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Dem Staffer Facing Prison as Prosecutors Look To Make Example of Him for Politically Motivated Crimes Against Republicans

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A former aide to Sen. Maggie Hassan of New Hampshire and Rep. Sheila Jackson Lee of Texas is likely headed to prison Wednesday for what prosecutors said was the largest known data theft in Senate history.

The former aide, Jackson Cosko, pleaded guilty in April to crimes related to an unparalleled effort to ransack a Senate office, extorting a Democratic senator, illegally harming Republicans for their political views and blackmailing a witness.

Prosecutors asked for nearly five years in prison for Cosko, a onetime congressional information technology aide to Hassan. Cosko admitted he stole the senator’s data out of revenge for being fired, then used it to doxx Republicans during the confirmation hearings for Supreme Court Justice Brett Kavanaugh.

“The government believes that a significant sentence would help to make clear that difference[s] of political opinion do not entitle people to engage in politically motivated, criminal attacks threatening elected officials with whom he disagrees, and would thereby encourage respect for the law, and deter future criminal conduct,” prosecutors wrote.

New details emerged in their sentencing memo that made the case of Cosko — the Sen. Bernie Sanders-supporting son of a millionaire San Francisco developer with ties to Sen. Dianne Feinstein and House Speaker Nancy Pelosi — even more shocking.

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A second Hassan staffer who was friends with Cosko served as his accomplice in exchange for rent money and helped him physically break into the office at night and pilfer internal emails even after he was fired, prosecutors’ sentencing memo shows.

The Daily Caller News Foundation first reported that the accomplice, who has since been fired, is Samantha DeForest-Davis. Hassan’s office subsequently confirmed her identity, yet DeForest-Davis has not been charged with any crime.

Even after Cosko was arrested and a computer was quarantined, Capitol Police and Senate employees did not realize that keylogger devices were plugged into many of the office’s computers, according to prosecutors. The devices continued to beam every keystroke — including passwords to personal and business accounts — over a WiFi signal that could be accessed from the public hallway.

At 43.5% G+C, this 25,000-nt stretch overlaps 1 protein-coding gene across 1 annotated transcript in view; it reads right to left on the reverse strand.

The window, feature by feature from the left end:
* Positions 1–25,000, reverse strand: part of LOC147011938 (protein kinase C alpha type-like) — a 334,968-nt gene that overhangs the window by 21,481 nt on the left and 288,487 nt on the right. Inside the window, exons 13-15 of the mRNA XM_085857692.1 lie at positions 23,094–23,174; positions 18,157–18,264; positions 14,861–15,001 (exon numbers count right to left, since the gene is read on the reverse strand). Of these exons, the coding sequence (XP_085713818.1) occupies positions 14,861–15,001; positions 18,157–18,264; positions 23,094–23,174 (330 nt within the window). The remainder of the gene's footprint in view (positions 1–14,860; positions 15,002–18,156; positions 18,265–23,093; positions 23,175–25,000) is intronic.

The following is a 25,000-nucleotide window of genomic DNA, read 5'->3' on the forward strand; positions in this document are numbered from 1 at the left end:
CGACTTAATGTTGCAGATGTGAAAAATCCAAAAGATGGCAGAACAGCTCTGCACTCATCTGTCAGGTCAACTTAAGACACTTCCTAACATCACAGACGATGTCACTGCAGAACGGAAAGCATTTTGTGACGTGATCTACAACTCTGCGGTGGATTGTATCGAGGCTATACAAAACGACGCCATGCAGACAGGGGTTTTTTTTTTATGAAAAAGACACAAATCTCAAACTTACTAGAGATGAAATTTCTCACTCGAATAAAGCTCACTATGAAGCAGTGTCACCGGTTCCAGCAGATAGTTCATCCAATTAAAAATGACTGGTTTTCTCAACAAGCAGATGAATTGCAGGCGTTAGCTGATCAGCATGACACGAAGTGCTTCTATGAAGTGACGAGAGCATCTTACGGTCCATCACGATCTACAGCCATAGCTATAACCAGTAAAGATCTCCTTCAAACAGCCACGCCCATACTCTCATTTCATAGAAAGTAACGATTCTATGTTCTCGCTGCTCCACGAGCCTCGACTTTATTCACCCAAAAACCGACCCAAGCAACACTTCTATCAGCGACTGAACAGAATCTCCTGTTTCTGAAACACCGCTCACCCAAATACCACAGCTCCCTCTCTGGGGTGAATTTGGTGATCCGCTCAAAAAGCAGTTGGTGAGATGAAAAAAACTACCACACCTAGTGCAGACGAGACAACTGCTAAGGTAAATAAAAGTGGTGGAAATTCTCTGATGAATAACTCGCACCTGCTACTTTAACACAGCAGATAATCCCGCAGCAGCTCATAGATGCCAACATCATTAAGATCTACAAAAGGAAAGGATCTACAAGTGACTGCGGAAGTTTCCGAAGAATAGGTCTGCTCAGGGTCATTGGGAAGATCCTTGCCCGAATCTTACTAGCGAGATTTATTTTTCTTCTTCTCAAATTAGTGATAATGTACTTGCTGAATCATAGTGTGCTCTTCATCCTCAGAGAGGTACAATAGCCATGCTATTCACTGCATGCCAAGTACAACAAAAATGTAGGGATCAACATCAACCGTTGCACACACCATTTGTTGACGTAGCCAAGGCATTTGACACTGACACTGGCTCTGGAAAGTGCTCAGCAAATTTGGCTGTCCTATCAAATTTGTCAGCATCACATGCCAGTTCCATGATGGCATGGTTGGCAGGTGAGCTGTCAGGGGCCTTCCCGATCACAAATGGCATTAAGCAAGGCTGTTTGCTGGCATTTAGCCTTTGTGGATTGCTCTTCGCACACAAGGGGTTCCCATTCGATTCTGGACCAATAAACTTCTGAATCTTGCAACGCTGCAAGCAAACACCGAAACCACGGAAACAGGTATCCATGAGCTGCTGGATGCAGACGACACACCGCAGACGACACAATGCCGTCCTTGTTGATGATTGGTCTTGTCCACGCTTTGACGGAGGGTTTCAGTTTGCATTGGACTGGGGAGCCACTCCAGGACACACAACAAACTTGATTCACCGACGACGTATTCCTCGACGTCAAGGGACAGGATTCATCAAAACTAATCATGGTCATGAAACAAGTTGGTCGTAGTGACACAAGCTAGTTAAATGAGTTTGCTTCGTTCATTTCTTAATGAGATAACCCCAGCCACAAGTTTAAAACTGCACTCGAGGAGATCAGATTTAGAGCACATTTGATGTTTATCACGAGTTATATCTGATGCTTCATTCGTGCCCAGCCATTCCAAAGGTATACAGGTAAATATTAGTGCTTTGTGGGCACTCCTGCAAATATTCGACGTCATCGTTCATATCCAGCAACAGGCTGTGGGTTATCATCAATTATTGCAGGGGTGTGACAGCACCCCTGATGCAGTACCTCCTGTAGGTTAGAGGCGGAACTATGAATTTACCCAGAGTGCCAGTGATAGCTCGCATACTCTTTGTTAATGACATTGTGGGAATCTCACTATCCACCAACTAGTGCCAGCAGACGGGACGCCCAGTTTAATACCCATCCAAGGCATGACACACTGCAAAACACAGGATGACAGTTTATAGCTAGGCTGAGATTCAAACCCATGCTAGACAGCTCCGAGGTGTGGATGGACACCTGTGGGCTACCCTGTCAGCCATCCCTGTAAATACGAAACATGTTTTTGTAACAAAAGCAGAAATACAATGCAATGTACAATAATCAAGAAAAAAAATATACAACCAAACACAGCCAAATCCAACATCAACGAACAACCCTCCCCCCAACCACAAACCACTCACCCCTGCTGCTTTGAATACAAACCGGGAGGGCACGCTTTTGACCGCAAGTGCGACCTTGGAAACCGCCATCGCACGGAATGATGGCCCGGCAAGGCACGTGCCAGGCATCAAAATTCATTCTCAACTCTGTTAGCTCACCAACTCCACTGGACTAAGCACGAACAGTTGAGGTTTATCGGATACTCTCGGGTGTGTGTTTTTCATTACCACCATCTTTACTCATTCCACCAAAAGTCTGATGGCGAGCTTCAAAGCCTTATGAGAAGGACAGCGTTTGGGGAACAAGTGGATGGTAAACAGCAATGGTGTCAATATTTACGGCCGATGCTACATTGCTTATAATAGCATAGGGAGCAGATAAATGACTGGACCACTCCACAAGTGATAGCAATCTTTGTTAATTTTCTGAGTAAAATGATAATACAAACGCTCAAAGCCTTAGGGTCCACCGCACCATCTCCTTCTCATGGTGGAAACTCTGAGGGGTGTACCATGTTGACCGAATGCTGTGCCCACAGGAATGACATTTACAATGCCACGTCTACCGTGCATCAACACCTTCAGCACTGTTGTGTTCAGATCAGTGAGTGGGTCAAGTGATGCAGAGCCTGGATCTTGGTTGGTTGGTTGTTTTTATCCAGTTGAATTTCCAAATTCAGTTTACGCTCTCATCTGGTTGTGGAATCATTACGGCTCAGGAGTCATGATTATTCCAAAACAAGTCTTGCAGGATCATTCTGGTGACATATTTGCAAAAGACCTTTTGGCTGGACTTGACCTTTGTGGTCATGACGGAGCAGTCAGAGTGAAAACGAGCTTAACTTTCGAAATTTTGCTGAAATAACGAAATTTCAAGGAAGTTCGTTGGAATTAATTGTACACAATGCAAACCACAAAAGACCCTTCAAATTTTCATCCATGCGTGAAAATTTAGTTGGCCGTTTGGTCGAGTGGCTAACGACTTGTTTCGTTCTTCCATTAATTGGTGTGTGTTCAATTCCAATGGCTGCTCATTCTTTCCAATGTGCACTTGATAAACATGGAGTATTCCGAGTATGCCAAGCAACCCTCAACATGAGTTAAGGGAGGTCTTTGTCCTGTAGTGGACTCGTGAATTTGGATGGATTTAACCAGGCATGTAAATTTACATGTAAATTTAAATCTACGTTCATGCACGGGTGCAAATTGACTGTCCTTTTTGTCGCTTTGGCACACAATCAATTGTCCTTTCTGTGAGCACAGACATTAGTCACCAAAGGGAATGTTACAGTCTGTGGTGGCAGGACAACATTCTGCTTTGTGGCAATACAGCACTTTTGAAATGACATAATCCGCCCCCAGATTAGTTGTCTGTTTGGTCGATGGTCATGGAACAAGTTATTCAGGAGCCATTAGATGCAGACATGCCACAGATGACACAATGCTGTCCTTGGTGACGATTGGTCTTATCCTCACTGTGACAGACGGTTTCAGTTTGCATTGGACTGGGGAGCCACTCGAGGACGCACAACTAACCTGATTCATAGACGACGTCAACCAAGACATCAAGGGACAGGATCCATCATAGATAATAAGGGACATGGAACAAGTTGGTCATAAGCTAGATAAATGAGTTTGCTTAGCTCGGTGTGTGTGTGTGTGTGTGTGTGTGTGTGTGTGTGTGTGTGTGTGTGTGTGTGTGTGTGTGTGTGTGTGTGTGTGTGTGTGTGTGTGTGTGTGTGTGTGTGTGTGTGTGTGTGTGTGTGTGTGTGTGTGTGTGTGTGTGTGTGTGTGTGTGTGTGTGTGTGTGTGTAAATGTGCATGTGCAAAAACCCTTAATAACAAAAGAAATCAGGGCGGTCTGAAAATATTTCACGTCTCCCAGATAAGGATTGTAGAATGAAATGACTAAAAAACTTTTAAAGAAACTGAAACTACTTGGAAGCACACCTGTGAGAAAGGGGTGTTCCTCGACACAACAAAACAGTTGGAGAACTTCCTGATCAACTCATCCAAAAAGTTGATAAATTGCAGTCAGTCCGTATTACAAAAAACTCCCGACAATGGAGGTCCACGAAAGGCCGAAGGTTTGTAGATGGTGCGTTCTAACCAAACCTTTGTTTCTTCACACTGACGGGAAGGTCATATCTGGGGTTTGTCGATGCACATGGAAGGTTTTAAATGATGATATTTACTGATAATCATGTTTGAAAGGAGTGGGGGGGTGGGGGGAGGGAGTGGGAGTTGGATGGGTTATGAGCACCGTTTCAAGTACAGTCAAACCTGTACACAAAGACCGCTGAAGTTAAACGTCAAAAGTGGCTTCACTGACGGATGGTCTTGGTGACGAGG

The Senate later realized that it was still being spied on only because Cosko informed government agents of the devices, the memo says.

Police still have been unable to detect the devices’ WiFi signals, making it impossible to rule out that they aren’t plugged in elsewhere in Congress.

A note from Jackson Cosko entered as evidence in court. (U.S. District Court)

Prosecutors said Cosko had “self-righteous entitlement” and a “belief that he could violate the sanctity of the United States Senate at will and threaten individual Senators as he pleased.”

He wanted to use stolen data “to punish people who disagreed with his politics” by publishing the personal information of Republican Sens. Lindsay Graham, Orrin Hatch, Mike Lee, Rand Paul and Mitch McConnell, the memo says. It noted that Cosko laughed about his actions.

Prosecutors said his case must be a deterrent to what they said are rising politically motivated attacks.

“The defendant operated under the belief that he was entitled to inflict emotional distress upon United States Senators and their families, simply because they disagreed with the defendant and had different political views,” prosecutors wrote. “The government believes that there appears to have been an increase in similar criminal harassment, particularly through social media channels, by people across the political spectrum.”

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In a sentencing memo, prosecutors described “a months-long series of burglaries and sophisticated data theft offenses directed at the office of United States Senator Maggie Hassan; to a separate set of ‘doxxing’ offenses through which he maliciously released personal information of Senators Lindsay Graham, Orrin Hatch, Mike Lee, Rand Paul, and Mitch McConnell; and to obstruction of justice, because he attempted to silence a witness by threatening to release the private health information of a Senator’s children, because he corrupted another person and persuaded her to attempt to ‘wipe down’ the scene of his burglaries, and because he attempted to destroy evidence in his own apartment.”